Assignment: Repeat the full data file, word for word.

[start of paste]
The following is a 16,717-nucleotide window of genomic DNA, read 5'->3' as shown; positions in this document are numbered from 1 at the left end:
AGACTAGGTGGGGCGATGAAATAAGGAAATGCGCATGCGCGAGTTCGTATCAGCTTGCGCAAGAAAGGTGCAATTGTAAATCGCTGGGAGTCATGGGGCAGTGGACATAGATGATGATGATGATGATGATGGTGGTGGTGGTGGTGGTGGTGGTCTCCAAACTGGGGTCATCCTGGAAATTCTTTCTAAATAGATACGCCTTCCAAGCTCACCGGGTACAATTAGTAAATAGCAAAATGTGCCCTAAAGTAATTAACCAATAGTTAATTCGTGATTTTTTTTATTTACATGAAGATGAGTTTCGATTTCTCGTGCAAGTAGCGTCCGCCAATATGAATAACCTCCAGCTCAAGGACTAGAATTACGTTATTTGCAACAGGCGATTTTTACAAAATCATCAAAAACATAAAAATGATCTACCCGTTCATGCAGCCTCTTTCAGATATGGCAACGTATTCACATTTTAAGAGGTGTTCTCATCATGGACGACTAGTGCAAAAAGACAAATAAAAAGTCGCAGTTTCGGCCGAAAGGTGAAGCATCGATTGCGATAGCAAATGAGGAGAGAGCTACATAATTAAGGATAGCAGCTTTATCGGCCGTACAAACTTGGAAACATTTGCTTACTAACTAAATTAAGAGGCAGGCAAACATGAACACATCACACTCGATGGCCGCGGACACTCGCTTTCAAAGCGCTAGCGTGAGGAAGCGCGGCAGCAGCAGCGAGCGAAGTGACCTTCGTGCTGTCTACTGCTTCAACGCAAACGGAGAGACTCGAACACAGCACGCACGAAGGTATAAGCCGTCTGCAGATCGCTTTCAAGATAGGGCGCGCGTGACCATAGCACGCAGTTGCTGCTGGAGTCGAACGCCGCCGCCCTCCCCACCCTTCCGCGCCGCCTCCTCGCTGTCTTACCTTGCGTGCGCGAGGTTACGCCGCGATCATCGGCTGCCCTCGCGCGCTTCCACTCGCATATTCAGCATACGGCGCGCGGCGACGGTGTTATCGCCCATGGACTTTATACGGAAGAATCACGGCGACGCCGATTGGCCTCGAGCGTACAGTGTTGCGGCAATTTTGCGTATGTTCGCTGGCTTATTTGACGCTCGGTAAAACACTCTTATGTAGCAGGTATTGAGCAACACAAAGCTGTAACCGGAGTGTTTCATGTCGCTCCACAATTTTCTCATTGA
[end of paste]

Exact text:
The following is a 16,717-nucleotide window of genomic DNA, read 5'->3' as shown; positions in this document are numbered from 1 at the left end:
AGACTAGGTGGGGCGATGAAATAAGGAAATGCGCATGCGCGAGTTCGTATCAGCTTGCGCAAGAAAGGTGCAATTGTAAATCGCTGGGAGTCATGGGGCAGTGGACATAGATGATGATGATGATGATGATGGTGGTGGTGGTGGTGGTGGTGGTCTCCAAACTGGGGTCATCCTGGAAATTCTTTCTAAATAGATACGCCTTCCAAGCTCACCGGGTACAATTAGTAAATAGCAAAATGTGCCCTAAAGTAATTAACCAATAGTTAATTCGTGATTTTTTTTATTTACATGAAGATGAGTTTCGATTTCTCGTGCAAGTAGCGTCCGCCAATATGAATAACCTCCAGCTCAAGGACTAGAATTACGTTATTTGCAACAGGCGATTTTTACAAAATCATCAAAAACATAAAAATGATCTACCCGTTCATGCAGCCTCTTTCAGATATGGCAACGTATTCACATTTTAAGAGGTGTTCTCATCATGGACGACTAGTGCAAAAAGACAAATAAAAAGTCGCAGTTTCGGCCGAAAGGTGAAGCATCGATTGCGATAGCAAATGAGGAGAGAGCTACATAATTAAGGATAGCAGCTTTATCGGCCGTACAAACTTGGAAACATTTGCTTACTAACTAAATTAAGAGGCAGGCAAACATGAACACATCACACTCGATGGCCGCGGACACTCGCTTTCAAAGCGCTAGCGTGAGGAAGCGCGGCAGCAGCAGCGAGCGAAGTGACCTTCGTGCTGTCTACTGCTTCAACGCAAACGGAGAGACTCGAACACAGCACGCACGAAGGTATAAGCCGTCTGCAGATCGCTTTCAAGATAGGGCGCGCGTGACCATAGCACGCAGTTGCTGCTGGAGTCGAACGCCGCCGCCCTCCCCACCCTTCCGCGCCGCCTCCTCGCTGTCTTACCTTGCGTGCGCGAGGTTACGCCGCGATCATCGGCTGCCCTCGCGCGCTTCCACTCGCATATTCAGCATACGGCGCGCGGCGACGGTGTTATCGCCCATGGACTTTATACGGAAGAATCACGGCGACGCCGATTGGCCTCGAGCGTACAGTGTTGCGGCAATTTTGCGTATGTTCGCTGGCTTATTTGACGCTCGGTAAAACACTCTTATGTAGCAGGTATTGAGCAACACAAAGCTGTAACCGGAGTGTTTCATGTCGCTCCACAATTTTCTCATTGA